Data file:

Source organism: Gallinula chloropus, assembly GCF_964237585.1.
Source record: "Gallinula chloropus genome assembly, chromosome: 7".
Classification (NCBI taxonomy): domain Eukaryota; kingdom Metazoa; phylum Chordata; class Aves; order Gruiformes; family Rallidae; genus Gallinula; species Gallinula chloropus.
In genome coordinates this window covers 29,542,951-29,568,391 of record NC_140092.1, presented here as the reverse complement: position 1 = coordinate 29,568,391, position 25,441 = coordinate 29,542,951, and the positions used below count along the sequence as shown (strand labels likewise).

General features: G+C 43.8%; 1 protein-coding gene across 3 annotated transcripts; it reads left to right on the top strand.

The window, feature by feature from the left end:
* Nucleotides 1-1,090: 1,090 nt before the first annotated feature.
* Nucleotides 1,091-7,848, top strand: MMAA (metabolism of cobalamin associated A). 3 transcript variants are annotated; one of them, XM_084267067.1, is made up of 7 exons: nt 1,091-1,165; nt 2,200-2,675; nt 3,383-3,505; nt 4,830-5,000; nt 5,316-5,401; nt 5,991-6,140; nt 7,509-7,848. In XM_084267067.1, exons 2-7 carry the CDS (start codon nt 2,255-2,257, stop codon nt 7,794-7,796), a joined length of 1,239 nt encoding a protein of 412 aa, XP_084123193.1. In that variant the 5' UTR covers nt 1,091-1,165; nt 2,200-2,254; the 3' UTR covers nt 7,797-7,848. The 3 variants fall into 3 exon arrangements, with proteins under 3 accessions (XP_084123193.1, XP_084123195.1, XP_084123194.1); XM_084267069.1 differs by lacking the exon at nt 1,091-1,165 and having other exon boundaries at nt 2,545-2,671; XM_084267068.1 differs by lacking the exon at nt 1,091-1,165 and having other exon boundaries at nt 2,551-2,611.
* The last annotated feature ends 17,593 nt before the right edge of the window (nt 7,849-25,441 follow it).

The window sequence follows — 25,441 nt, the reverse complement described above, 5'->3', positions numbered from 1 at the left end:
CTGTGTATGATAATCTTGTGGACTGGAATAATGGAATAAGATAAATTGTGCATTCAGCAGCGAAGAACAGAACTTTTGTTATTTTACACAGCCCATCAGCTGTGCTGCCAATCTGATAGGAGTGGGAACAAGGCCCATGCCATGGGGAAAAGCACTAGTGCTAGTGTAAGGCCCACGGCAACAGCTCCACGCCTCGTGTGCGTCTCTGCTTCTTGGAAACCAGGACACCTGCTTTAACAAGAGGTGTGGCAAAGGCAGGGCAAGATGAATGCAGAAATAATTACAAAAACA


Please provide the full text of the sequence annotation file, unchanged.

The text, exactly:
Source organism: Gallinula chloropus, assembly GCF_964237585.1.
Source record: "Gallinula chloropus genome assembly, chromosome: 7".
Classification (NCBI taxonomy): domain Eukaryota; kingdom Metazoa; phylum Chordata; class Aves; order Gruiformes; family Rallidae; genus Gallinula; species Gallinula chloropus.
In genome coordinates this window covers 29,542,951-29,568,391 of record NC_140092.1, presented here as the reverse complement: position 1 = coordinate 29,568,391, position 25,441 = coordinate 29,542,951, and the positions used below count along the sequence as shown (strand labels likewise).

General features: G+C 43.8%; 1 protein-coding gene across 3 annotated transcripts; it reads left to right on the top strand.

The window, feature by feature from the left end:
* Nucleotides 1-1,090: 1,090 nt before the first annotated feature.
* Nucleotides 1,091-7,848, top strand: MMAA (metabolism of cobalamin associated A). 3 transcript variants are annotated; one of them, XM_084267067.1, is made up of 7 exons: nt 1,091-1,165; nt 2,200-2,675; nt 3,383-3,505; nt 4,830-5,000; nt 5,316-5,401; nt 5,991-6,140; nt 7,509-7,848. In XM_084267067.1, exons 2-7 carry the CDS (start codon nt 2,255-2,257, stop codon nt 7,794-7,796), a joined length of 1,239 nt encoding a protein of 412 aa, XP_084123193.1. In that variant the 5' UTR covers nt 1,091-1,165; nt 2,200-2,254; the 3' UTR covers nt 7,797-7,848. The 3 variants fall into 3 exon arrangements, with proteins under 3 accessions (XP_084123193.1, XP_084123195.1, XP_084123194.1); XM_084267069.1 differs by lacking the exon at nt 1,091-1,165 and having other exon boundaries at nt 2,545-2,671; XM_084267068.1 differs by lacking the exon at nt 1,091-1,165 and having other exon boundaries at nt 2,551-2,611.
* The last annotated feature ends 17,593 nt before the right edge of the window (nt 7,849-25,441 follow it).

The window sequence follows — 25,441 nt, the reverse complement described above, 5'->3', positions numbered from 1 at the left end:
CTGTGTATGATAATCTTGTGGACTGGAATAATGGAATAAGATAAATTGTGCATTCAGCAGCGAAGAACAGAACTTTTGTTATTTTACACAGCCCATCAGCTGTGCTGCCAATCTGATAGGAGTGGGAACAAGGCCCATGCCATGGGGAAAAGCACTAGTGCTAGTGTAAGGCCCACGGCAACAGCTCCACGCCTCGTGTGCGTCTCTGCTTCTTGGAAACCAGGACACCTGCTTTAACAAGAGGTGTGGCAAAGGCAGGGCAAGATGAATGCAGAAATAATTACAAAAACA